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Ronald et al. (1977) suggested that blood flow in the caudal/lumbar sections of the extradural intravertebral vein (EIV) of seals changes direction from running towards the head before diving, to the opposite during diving. The possible advantage would be that the oxygen-depleted venous effluent from the brain is routed via the EIV to the posterior parts of the hepatic sinuses and the inferior caval vein and, hence, is prevented from mixing with the more oxygen-rich venous blood in their anterior parts. We have re-examined this hypothesis by use of Doppler flowmetry. A catheter-tip flow probe was introduced into the EIV of two similar-sized juvenile harp seals, and flow direction and rate determined before, during and after simulated dives lasting for 5 min, at three positions (caudal, lumbar and thoracic) along the EIV. Regardless of probe position, blood was mainly flowing towards the head in 11 of 13 experiments prior to diving, in 8 of 13 experiments during diving and in 11 of 13 experiments during recovery after diving (and away from the head in the remaining experiments). Flow direction was most variable in the caudal position. Mean blood velocity in the EIV was substantially lower during diving (0.10 ± 0.22 cm s–1 (n=5) in thoracic position) than in the pre-dive (3.98 ± 3.32 cm s–1 [n=5]) and post-dive (5.75 ± 4.07 cm s–1 [n=5]) situations. Thus, the direction and rate of flow in the EIV was variable, particularly during diving, as is to be expected in a system of anastomosing, valveless veins. We conclude that the hypothesis of Ronald et al. (1977) most likely is false.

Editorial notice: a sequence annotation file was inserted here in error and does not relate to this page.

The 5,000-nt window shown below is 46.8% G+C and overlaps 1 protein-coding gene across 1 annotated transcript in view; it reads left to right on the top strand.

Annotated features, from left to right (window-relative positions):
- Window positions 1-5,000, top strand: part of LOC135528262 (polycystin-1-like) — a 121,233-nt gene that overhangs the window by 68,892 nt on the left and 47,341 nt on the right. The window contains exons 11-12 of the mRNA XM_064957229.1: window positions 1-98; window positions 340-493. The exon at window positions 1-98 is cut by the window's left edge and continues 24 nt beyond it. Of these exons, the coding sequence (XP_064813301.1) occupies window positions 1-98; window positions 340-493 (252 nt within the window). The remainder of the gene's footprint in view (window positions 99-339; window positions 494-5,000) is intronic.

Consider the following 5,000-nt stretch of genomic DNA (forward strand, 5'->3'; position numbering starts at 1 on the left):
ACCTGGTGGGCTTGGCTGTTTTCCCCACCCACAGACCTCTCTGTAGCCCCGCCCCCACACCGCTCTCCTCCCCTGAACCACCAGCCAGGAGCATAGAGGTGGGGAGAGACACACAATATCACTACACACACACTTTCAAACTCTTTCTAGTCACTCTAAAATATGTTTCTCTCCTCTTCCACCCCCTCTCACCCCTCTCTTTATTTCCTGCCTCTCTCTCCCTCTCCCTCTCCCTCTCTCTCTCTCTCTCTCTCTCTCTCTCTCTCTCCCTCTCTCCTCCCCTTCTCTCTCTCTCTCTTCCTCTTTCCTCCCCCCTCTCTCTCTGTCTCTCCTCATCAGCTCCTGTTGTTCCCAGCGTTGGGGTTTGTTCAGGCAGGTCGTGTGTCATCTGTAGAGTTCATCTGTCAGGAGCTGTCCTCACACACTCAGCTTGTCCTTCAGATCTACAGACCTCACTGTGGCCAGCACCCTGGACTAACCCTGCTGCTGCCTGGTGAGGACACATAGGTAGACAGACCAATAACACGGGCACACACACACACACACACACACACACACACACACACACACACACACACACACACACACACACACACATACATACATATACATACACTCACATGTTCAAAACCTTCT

Department of Arctic Biology and Institute of Medical Biology, Medical Faculty, University of Tromsø, Tromsø, Norway 2:
Department of Physiology, University of Oslo, Blindern, Oslo, Norway